Written by Lucero Benitez, COSS Communications Specialist

Dr. Elizabeth A. Lowham, a public policy scholar with expertise in the areas of leadership and management, analysis and organizational development, is the new dean of the College of Social Sciences at Fresno State. 

“Dr. Elizabeth A. Lowham is an award-winning teacher and public policy scholar with expertise in the areas of research methodology, leadership and management, policy analysis, and environmental policy,” said Dr. Xuanning Fu, provost and vice president for Academic Affairs at Fresno State. “Over the course of her career, Dr. Lowham developed a reputation for holistic program building, student and faculty support, stakeholder facilitation and data-informed decision making.”

After earning a bachelor’s in geology from Carleton College, and a master’s and a doctorate in political science from the University of Colorado, Boulder, Lowham started as an assistant professor of political science at California Polytechnic State University, San Luis Obispo.

From 2007 through 2022 while at Cal Poly, Lowham held various administrative leadership positions, including director of the Master’s of Public Policy program, founding director of the Center for Expressive Technologies, director of the interdisciplinary studies major, director of the Science, Technology and Society Program, interim assistant chair of electrical engineering, and chair of political science. 

Since 2019, Lowham served as the interim dean of graduate education; as well as the administrator in charge for the Division of Research, Economic Development and Graduate Education starting in March 2021. She was appointed dean of the College of Social Sciences in June.

“I’m excited to be part of a college and campus where the students, faculty and staff believe in the transformative power of education for individuals and our communities. As a college, we will continue the critical work to build and to expand communities committed to justice where everyone thrives,” Lowham said.

Lowham has received the Harold D. Lasswell Prize from the Society of Policy Scientists, the Cal Poly Academic Senate Distinguished Teaching Award, as well as college awards for teaching and service. Lowham’s scholarly publications and funded research in public policy focus on collaboration and using information to achieve better policy outcomes. Her research ranges from mental health, cybersecurity, K-12 education, the scholarship of teaching and learning, environmental policy and terrorism.

She looks forward to working with the college’s faculty, staff and students to create communities committed to justice, civic responsibility, diversity and service across the Central Valley and the state of California.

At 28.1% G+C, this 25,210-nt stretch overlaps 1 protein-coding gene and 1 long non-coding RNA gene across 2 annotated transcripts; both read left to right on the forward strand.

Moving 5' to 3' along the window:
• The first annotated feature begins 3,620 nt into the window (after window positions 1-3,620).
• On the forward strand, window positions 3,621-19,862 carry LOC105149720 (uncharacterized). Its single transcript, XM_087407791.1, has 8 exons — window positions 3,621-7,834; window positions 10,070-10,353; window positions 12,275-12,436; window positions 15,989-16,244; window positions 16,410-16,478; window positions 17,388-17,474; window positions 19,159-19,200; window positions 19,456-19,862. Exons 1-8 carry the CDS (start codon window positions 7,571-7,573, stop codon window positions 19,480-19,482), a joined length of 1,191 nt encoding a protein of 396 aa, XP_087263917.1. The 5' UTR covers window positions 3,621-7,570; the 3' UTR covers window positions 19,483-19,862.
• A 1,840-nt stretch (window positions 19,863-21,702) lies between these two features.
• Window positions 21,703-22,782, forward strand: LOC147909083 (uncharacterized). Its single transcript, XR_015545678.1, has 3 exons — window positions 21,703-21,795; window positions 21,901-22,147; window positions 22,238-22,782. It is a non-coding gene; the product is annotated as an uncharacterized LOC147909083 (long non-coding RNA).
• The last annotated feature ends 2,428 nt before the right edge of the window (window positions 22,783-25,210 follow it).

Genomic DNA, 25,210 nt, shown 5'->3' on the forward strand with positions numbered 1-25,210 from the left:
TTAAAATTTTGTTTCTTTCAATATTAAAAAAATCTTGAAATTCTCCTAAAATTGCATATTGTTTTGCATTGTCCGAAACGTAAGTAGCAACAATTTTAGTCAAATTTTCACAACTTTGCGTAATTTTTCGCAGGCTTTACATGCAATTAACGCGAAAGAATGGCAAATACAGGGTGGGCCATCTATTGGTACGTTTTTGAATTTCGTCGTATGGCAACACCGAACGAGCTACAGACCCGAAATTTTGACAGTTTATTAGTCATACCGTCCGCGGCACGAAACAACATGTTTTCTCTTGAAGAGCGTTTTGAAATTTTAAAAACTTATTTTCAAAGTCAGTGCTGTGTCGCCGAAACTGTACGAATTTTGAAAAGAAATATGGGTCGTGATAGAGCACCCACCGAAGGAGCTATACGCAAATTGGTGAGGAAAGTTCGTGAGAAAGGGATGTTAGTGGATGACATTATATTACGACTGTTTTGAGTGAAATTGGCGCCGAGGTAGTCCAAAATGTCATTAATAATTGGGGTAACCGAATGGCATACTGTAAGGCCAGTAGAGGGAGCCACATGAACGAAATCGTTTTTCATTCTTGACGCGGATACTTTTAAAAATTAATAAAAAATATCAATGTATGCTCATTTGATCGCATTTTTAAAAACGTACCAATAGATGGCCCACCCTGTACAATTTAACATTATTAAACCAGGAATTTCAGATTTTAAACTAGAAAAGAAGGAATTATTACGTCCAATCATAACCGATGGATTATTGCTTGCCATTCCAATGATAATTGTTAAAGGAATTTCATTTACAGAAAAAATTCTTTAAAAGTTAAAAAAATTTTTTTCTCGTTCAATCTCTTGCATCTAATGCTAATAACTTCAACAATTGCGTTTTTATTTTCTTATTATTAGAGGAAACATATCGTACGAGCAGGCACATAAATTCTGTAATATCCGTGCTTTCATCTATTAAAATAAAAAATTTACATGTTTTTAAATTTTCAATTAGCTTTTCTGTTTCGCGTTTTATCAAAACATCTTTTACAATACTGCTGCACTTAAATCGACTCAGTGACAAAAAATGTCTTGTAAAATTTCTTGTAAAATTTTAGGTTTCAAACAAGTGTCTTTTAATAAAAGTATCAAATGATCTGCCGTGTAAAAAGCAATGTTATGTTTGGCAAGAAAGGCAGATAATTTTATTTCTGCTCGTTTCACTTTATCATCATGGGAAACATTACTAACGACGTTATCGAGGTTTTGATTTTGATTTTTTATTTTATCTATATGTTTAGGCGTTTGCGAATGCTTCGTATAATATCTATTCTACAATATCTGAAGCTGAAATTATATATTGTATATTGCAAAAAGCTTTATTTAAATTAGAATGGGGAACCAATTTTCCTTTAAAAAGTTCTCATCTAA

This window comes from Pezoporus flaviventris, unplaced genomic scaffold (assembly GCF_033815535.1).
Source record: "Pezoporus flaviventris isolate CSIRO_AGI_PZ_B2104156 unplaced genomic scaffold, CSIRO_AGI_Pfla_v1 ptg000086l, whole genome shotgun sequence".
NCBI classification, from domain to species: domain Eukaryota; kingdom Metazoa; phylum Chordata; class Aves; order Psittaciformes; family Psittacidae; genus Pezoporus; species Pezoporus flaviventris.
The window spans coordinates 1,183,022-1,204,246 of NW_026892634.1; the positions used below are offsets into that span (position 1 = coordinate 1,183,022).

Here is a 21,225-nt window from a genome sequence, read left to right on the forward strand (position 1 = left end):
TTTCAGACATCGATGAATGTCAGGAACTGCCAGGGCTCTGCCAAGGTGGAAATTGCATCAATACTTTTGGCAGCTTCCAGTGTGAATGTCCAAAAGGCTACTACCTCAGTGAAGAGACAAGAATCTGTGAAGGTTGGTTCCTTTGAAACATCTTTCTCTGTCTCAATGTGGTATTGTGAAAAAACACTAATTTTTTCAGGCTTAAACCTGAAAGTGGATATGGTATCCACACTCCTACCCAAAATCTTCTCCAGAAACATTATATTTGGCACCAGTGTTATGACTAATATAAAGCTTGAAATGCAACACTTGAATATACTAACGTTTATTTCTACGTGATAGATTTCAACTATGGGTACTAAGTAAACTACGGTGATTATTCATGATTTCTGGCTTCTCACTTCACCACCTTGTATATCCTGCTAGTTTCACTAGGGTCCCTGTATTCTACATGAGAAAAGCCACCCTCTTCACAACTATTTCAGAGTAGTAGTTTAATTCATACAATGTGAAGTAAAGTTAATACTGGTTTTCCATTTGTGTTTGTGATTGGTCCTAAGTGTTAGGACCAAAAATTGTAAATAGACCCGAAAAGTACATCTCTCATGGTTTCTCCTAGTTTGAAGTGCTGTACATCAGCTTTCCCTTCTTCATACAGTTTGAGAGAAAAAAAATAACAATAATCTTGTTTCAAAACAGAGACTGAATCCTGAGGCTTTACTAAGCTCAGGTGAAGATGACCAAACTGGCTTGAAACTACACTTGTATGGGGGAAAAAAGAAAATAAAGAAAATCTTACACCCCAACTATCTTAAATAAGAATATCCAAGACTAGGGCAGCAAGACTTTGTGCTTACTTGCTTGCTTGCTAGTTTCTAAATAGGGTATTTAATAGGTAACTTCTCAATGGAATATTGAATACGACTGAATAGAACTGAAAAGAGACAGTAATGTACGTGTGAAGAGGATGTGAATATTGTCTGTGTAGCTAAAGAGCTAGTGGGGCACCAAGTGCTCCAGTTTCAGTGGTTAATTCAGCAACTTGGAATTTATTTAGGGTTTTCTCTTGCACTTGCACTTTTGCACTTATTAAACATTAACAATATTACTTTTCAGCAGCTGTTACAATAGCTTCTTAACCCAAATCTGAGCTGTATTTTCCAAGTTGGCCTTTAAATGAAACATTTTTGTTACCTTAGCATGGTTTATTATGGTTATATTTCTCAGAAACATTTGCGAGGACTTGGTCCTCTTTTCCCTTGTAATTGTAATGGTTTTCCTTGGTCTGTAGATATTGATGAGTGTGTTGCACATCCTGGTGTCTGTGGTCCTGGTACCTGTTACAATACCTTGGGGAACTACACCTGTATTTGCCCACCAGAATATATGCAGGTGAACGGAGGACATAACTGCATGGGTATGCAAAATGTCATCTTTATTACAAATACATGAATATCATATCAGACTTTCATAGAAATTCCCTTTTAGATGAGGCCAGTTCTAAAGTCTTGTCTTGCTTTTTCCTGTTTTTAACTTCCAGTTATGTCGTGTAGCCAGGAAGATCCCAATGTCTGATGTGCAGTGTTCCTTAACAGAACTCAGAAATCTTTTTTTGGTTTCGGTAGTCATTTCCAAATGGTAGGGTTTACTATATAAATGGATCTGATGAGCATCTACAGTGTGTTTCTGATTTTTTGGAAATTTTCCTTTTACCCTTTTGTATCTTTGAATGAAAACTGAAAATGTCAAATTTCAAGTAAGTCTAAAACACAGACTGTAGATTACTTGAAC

Lowham succeeds Interim Dean Segun Ogunjemiyo, who returns to his role as a faculty member in the Department of Geography and City and Regional Planning.

Q&A with Dr. Lowham

Where are you originally from and how does the weather compare to Fresno?
I was born in Casper, Wyoming – and it is the place I have lived the longest (followed by California, Colorado then Minnesota). Maybe the best way for me to think about comparing climates is that in the winter, the lows in Fresno are the very highest of highs in Casper. In summer, the lows are about the same, but the highs area bit higher (and how much higher depends on the data source and timeframe we’re looking at).

What do you most look forward to at Fresno State?
I look forward to working with a community of students, of educators, of staff, who all believe in the transformative power of education. The knowledge we develop together, the opportunities for learning we co-create – they are avenues for growth and change for us as individuals and for the communities we live in and support. I see COSS as central to this work and am humbled to be a part of how we change the ourselves, our communities, and the world.

What are you most looking forward to living in the Central Valley?
I look forward to learning the communities, stories, and histories of the Central Valley and the people who have made it their home – these narratives are important for how we want to continue to shape the shared communities we are creating together.

What are your plans for the College of Social Sciences?
Plans for is probably not as accurate as plans with! I want to position our college as central to the university and to how we engage with the communities in which we live, work, and co-create knowledge. These are all things we do together. In the short time I have been on campus, I have seen dedication to our students, to our campus, to ourselves, and to our communities that is central to how I think we want to move forward. Ultimately, for me, it is about the “we” in how do we want to plan for and create our future.